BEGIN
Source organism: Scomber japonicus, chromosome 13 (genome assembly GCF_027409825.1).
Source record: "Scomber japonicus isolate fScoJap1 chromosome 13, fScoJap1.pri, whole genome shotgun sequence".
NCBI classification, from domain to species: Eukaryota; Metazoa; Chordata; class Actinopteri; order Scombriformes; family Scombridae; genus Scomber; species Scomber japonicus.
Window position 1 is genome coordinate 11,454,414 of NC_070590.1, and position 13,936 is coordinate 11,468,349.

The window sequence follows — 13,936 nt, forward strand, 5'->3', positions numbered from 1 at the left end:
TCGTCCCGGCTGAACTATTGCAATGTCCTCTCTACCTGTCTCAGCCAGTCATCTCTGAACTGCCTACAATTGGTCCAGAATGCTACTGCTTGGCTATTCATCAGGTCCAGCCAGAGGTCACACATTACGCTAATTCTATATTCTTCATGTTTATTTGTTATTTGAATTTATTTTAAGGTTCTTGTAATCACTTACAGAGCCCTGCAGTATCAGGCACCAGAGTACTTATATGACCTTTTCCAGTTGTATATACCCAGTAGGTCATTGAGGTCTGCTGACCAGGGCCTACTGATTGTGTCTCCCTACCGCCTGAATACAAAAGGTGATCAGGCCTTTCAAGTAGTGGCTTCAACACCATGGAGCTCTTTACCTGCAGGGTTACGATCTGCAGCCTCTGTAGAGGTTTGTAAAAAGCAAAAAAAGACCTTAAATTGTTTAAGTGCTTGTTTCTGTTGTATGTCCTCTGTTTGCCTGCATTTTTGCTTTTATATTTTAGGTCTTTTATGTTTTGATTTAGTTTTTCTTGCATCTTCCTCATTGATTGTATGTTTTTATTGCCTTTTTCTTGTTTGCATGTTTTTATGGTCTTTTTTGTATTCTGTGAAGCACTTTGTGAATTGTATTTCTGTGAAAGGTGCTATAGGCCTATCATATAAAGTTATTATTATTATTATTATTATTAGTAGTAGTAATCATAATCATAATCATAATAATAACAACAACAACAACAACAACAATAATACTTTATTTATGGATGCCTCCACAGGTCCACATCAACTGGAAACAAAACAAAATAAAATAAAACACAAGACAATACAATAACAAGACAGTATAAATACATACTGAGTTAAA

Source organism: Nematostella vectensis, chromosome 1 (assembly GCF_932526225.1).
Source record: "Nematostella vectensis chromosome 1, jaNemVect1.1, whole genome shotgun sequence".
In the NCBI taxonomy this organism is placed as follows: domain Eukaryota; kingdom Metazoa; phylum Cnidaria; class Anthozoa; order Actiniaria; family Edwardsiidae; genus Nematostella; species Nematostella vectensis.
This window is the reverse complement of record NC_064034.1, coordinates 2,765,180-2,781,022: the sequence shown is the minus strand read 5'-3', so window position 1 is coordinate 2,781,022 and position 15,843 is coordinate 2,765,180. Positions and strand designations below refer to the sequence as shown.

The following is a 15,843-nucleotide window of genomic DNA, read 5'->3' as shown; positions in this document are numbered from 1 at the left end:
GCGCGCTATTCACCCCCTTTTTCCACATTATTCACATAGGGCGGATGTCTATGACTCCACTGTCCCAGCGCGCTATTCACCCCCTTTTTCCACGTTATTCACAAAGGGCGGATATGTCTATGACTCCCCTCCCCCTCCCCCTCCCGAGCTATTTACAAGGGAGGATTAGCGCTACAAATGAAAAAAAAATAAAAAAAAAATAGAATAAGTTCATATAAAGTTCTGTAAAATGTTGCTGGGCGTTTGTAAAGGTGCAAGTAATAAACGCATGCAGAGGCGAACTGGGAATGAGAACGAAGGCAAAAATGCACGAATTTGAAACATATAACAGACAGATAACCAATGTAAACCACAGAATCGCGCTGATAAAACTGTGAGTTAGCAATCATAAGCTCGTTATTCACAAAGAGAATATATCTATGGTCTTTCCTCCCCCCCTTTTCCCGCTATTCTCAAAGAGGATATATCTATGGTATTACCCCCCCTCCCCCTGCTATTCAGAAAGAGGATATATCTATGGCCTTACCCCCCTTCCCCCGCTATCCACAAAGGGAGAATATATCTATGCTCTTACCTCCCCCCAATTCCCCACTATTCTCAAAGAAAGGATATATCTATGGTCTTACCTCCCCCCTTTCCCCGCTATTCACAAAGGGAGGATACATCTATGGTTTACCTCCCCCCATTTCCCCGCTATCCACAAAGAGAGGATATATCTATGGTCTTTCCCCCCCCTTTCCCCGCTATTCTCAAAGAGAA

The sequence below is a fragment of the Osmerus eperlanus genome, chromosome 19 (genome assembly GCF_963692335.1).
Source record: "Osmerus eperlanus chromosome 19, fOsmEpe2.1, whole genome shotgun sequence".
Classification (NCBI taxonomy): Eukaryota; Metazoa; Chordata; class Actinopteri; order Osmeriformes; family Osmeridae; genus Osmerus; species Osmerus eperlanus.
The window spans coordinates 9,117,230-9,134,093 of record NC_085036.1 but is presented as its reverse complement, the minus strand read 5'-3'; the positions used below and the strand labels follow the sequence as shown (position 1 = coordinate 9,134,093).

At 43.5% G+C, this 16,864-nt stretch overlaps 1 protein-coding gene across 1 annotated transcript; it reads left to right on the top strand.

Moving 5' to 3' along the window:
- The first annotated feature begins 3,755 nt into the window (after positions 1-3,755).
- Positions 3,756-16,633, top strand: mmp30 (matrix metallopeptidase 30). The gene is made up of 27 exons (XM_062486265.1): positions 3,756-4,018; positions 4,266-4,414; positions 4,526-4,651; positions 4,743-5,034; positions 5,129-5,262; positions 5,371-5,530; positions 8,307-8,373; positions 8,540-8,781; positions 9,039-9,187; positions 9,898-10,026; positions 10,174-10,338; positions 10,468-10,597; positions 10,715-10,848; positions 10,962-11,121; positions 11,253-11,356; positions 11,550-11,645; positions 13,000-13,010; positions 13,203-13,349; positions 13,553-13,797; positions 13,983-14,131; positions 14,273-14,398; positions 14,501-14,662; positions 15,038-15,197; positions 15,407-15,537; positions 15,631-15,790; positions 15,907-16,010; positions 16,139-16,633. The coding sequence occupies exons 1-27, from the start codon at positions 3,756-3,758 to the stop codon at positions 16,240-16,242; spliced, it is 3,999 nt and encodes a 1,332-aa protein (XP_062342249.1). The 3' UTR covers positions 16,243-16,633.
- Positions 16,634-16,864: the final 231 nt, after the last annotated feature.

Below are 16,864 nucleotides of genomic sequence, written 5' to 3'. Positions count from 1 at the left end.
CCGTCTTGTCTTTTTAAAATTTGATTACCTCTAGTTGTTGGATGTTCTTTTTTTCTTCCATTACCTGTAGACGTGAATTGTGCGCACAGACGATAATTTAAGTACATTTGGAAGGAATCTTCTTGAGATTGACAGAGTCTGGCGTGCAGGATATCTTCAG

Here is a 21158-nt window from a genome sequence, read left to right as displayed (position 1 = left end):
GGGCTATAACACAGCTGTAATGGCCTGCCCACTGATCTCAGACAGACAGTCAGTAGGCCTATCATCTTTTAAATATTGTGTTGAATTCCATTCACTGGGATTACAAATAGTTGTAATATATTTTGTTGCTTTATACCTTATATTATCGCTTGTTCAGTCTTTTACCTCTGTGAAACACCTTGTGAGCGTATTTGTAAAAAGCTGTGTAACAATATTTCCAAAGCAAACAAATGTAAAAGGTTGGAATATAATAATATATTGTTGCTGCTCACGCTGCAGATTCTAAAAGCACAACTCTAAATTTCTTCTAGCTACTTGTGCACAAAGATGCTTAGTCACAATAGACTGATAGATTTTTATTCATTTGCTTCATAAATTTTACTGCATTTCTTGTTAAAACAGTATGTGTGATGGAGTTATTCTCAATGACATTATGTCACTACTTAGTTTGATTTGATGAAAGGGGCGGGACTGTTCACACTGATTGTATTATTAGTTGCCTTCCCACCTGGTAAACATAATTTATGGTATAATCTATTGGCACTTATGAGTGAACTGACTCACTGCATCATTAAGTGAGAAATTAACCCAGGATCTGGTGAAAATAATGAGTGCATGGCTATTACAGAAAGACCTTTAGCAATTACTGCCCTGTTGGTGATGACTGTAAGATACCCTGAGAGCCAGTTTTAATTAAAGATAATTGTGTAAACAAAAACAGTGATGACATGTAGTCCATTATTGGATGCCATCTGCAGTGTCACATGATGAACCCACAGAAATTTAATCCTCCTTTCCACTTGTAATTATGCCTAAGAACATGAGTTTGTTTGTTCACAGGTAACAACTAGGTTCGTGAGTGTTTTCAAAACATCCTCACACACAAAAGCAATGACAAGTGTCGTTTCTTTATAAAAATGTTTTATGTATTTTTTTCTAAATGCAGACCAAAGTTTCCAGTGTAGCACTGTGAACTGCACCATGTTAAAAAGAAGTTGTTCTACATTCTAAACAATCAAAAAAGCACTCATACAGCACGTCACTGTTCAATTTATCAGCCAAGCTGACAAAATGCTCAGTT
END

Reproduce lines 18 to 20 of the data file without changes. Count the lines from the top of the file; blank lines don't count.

Moving 5' to 3' along the window:
- The first annotated feature begins 3,755 nt into the window (after positions 1-3,755).
- Positions 3,756-16,633, top strand: mmp30 (matrix metallopeptidase 30). The gene is made up of 27 exons (XM_062486265.1): positions 3,756-4,018; positions 4,266-4,414; positions 4,526-4,651; positions 4,743-5,034; positions 5,129-5,262; positions 5,371-5,530; positions 8,307-8,373; positions 8,540-8,781; positions 9,039-9,187; positions 9,898-10,026; positions 10,174-10,338; positions 10,468-10,597; positions 10,715-10,848; positions 10,962-11,121; positions 11,253-11,356; positions 11,550-11,645; positions 13,000-13,010; positions 13,203-13,349; positions 13,553-13,797; positions 13,983-14,131; positions 14,273-14,398; positions 14,501-14,662; positions 15,038-15,197; positions 15,407-15,537; positions 15,631-15,790; positions 15,907-16,010; positions 16,139-16,633. The coding sequence occupies exons 1-27, from the start codon at positions 3,756-3,758 to the stop codon at positions 16,240-16,242; spliced, it is 3,999 nt and encodes a 1,332-aa protein (XP_062342249.1). The 3' UTR covers positions 16,243-16,633.